preserved (*note Request and Macro Arguments::).  '\$^'
     interpolates all parameters as if they were arguments to the 'ds'

          .de foo
          . tm $1='\\$1'
          . tm $2='\\$2'
          . tm $*='\\$*'
          . tm $@='\\$@'
          . tm $^='\\$^'
          .foo " This is a "test"
              error-> $1=' This is a '
              error-> $2='test"'
              error-> $*=' This is a  test"'
              error-> $@='" This is a " "test""'
              error-> $^='" This is a "test"'

     '\$*' is useful when writing a macro that doesn't need to
     distinguish its arguments, or even to not interpret them; examples
     include macros that produce diagnostic messages by wrapping the
     'tm' or 'ab' requests.  Use '\$@' when writing a macro that may
     need to shift its parameters and/or wrap a macro or request that
     finds the count significant.  If in doubt, prefer '\$@' to '\$*'.
     An application of '\$^' is seen in 'trace.tmac', which redefines
     some requests and macros for debugging purposes.

 -- Escape: \$0
     Interpolate the name by which the executing macro was called.  The
     'als' request can cause a macro to have more than one name.
     Applying string interpolation to a macro does not change this name.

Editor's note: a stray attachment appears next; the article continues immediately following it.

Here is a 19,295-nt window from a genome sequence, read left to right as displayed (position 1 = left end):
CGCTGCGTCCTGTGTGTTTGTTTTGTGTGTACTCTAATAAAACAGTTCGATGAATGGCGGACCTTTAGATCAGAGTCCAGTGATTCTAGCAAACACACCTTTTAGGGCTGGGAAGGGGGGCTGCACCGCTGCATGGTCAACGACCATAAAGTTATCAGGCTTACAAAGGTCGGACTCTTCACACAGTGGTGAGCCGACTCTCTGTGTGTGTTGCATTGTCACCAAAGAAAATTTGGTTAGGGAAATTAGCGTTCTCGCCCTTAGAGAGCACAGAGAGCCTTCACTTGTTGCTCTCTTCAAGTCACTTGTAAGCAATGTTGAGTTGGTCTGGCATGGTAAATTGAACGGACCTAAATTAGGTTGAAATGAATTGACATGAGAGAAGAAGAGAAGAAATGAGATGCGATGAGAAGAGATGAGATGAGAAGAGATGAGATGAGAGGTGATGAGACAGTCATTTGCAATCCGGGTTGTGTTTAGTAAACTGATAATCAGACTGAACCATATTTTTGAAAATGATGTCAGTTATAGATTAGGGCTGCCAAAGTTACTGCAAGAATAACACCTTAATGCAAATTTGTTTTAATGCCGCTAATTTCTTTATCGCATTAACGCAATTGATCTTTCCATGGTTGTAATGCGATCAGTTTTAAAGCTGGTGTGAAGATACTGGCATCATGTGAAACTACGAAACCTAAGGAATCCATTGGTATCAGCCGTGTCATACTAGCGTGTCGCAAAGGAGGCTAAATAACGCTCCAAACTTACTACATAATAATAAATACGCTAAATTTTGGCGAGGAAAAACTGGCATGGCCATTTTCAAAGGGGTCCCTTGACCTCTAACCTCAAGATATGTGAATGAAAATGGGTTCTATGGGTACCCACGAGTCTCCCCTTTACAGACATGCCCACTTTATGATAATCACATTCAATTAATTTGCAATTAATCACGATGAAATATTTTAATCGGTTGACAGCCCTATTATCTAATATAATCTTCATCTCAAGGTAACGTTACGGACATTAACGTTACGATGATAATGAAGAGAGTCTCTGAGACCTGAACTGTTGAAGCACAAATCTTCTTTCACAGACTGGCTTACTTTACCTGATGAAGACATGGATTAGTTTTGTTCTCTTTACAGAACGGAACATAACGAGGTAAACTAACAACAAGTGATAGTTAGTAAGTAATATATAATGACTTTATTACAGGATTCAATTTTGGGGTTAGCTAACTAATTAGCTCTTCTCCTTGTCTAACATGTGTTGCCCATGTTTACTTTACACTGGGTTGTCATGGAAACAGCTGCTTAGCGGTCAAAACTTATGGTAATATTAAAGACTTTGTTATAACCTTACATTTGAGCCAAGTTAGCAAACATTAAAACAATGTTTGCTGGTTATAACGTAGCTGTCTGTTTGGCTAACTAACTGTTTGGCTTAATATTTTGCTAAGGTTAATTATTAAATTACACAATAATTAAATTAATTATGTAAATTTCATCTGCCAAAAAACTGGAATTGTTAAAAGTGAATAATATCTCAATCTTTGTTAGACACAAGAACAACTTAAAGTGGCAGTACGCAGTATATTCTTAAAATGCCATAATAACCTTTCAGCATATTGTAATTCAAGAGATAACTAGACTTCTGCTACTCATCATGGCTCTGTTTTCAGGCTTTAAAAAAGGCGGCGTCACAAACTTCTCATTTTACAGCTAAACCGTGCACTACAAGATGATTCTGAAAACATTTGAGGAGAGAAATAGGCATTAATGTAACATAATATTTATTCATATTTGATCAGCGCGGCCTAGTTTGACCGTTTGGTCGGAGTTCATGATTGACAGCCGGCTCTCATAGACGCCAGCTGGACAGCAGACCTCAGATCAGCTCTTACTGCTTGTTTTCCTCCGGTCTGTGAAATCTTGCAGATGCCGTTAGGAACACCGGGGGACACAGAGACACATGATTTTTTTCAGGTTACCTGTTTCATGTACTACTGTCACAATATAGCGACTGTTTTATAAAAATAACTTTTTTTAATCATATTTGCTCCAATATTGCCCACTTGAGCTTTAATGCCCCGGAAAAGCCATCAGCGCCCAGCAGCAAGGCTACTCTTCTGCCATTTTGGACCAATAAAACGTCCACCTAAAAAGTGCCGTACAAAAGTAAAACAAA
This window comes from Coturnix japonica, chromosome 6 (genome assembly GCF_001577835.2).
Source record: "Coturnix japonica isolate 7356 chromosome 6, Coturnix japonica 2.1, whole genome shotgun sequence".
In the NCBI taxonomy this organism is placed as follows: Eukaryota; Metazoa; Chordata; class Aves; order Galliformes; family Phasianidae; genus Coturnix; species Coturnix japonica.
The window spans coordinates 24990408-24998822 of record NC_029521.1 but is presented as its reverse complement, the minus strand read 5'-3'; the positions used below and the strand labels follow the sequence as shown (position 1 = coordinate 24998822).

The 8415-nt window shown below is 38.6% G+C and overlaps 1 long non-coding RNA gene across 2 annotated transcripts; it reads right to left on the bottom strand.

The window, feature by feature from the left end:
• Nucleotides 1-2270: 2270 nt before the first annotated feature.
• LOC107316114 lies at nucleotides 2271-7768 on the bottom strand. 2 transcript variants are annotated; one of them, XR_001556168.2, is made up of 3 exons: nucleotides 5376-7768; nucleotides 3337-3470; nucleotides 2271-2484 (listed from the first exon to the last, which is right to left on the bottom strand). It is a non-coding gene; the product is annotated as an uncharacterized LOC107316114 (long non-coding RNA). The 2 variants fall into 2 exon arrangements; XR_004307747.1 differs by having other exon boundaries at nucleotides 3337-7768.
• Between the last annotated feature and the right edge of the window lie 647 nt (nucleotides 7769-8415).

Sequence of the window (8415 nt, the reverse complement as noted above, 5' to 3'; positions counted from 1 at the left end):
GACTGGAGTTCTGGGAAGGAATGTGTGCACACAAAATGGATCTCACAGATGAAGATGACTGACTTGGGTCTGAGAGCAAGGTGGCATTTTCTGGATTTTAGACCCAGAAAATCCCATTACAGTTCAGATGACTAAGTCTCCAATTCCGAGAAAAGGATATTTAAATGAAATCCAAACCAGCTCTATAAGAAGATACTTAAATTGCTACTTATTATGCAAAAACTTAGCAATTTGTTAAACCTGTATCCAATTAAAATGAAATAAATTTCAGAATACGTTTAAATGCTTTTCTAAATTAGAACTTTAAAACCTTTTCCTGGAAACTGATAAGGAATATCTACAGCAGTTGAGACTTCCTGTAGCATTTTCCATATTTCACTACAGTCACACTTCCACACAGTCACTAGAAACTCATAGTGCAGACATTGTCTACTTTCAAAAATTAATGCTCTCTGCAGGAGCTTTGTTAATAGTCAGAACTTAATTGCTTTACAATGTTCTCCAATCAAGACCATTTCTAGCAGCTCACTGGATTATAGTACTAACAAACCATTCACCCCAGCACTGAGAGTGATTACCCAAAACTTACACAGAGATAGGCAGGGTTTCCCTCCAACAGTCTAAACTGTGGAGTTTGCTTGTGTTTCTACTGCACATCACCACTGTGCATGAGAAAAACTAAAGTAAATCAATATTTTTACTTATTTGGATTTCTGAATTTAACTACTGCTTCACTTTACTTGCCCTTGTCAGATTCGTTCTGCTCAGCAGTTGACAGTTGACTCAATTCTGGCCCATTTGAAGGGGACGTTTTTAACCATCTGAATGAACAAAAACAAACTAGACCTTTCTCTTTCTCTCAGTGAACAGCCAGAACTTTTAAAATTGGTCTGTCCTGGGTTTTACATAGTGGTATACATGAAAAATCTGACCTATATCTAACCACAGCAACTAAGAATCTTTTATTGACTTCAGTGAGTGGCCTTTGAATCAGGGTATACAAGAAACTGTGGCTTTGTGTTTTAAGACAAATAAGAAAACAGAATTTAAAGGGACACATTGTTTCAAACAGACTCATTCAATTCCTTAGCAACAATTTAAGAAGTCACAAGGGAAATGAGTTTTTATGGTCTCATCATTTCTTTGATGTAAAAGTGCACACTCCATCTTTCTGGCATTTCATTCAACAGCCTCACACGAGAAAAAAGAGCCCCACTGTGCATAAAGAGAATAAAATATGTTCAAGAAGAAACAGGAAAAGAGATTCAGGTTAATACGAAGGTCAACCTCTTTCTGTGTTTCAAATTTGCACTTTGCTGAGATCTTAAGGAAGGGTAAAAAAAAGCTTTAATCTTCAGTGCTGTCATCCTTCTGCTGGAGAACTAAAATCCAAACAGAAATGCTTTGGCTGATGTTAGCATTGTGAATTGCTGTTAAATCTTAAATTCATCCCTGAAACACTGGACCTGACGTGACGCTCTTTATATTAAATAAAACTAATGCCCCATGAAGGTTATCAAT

.de foo
          .  tm \\$0
          .als bar foo
          .de aaa
          .  foo
          .de bbb
          .  bar
          .de ccc
          .de ddd
              error-> foo
              error-> bar
              error-> ccc
              error-> ddd

   (1) If they were not, parameter interpolations would be similar to
command-line parameters--fixed for the entire duration of a 'roff'
program's run.  The advantage of interpolating '\$' escape sequences
even in copy mode is that they can change from one interpolation to the
next, like function parameters.  The additional escape character is the
price of this power.

5.21.2 Copy Mode

When GNU 'troff' processes certain requests, most importantly those
which define or append to a macro or string, it does so in "copy mode":
it copies the characters of the definition into a dedicated storage
region, interpolating the escape sequences '\n', '\g', '\$', '\*', and
'\V' normally; interpreting '\<RET>' immediately; discarding comments
'\"' and '\#'; interpolating the current leader, escape, or tab
character with '\a', '\e', and '\t', respectively; and storing all other